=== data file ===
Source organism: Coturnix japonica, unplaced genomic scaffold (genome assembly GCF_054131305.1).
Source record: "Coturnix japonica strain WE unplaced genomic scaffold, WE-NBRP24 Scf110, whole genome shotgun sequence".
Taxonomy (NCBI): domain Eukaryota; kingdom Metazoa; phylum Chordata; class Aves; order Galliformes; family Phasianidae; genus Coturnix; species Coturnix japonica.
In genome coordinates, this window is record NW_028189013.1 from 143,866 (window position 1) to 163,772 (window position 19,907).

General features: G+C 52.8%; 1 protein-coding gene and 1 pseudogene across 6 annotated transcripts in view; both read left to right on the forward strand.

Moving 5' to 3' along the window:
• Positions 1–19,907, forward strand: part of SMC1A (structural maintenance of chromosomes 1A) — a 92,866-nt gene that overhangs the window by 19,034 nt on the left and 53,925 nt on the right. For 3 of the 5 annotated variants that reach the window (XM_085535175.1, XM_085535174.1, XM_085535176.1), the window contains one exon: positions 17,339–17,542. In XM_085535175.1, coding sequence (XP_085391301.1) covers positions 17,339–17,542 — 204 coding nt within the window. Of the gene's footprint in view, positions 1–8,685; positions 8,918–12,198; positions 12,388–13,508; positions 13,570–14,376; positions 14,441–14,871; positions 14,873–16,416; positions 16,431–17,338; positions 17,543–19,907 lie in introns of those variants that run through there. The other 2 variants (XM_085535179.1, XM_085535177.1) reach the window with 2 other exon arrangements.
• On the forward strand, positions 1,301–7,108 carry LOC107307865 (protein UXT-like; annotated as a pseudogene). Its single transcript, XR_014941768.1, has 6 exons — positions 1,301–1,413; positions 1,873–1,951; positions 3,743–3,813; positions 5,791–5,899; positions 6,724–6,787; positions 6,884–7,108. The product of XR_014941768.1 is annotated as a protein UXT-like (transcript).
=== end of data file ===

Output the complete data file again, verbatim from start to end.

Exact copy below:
Source organism: Coturnix japonica, unplaced genomic scaffold (genome assembly GCF_054131305.1).
Source record: "Coturnix japonica strain WE unplaced genomic scaffold, WE-NBRP24 Scf110, whole genome shotgun sequence".
Taxonomy (NCBI): domain Eukaryota; kingdom Metazoa; phylum Chordata; class Aves; order Galliformes; family Phasianidae; genus Coturnix; species Coturnix japonica.
In genome coordinates, this window is record NW_028189013.1 from 143,866 (window position 1) to 163,772 (window position 19,907).

General features: G+C 52.8%; 1 protein-coding gene and 1 pseudogene across 6 annotated transcripts in view; both read left to right on the forward strand.

Moving 5' to 3' along the window:
• Positions 1–19,907, forward strand: part of SMC1A (structural maintenance of chromosomes 1A) — a 92,866-nt gene that overhangs the window by 19,034 nt on the left and 53,925 nt on the right. For 3 of the 5 annotated variants that reach the window (XM_085535175.1, XM_085535174.1, XM_085535176.1), the window contains one exon: positions 17,339–17,542. In XM_085535175.1, coding sequence (XP_085391301.1) covers positions 17,339–17,542 — 204 coding nt within the window. Of the gene's footprint in view, positions 1–8,685; positions 8,918–12,198; positions 12,388–13,508; positions 13,570–14,376; positions 14,441–14,871; positions 14,873–16,416; positions 16,431–17,338; positions 17,543–19,907 lie in introns of those variants that run through there. The other 2 variants (XM_085535179.1, XM_085535177.1) reach the window with 2 other exon arrangements.
• On the forward strand, positions 1,301–7,108 carry LOC107307865 (protein UXT-like; annotated as a pseudogene). Its single transcript, XR_014941768.1, has 6 exons — positions 1,301–1,413; positions 1,873–1,951; positions 3,743–3,813; positions 5,791–5,899; positions 6,724–6,787; positions 6,884–7,108. The product of XR_014941768.1 is annotated as a protein UXT-like (transcript).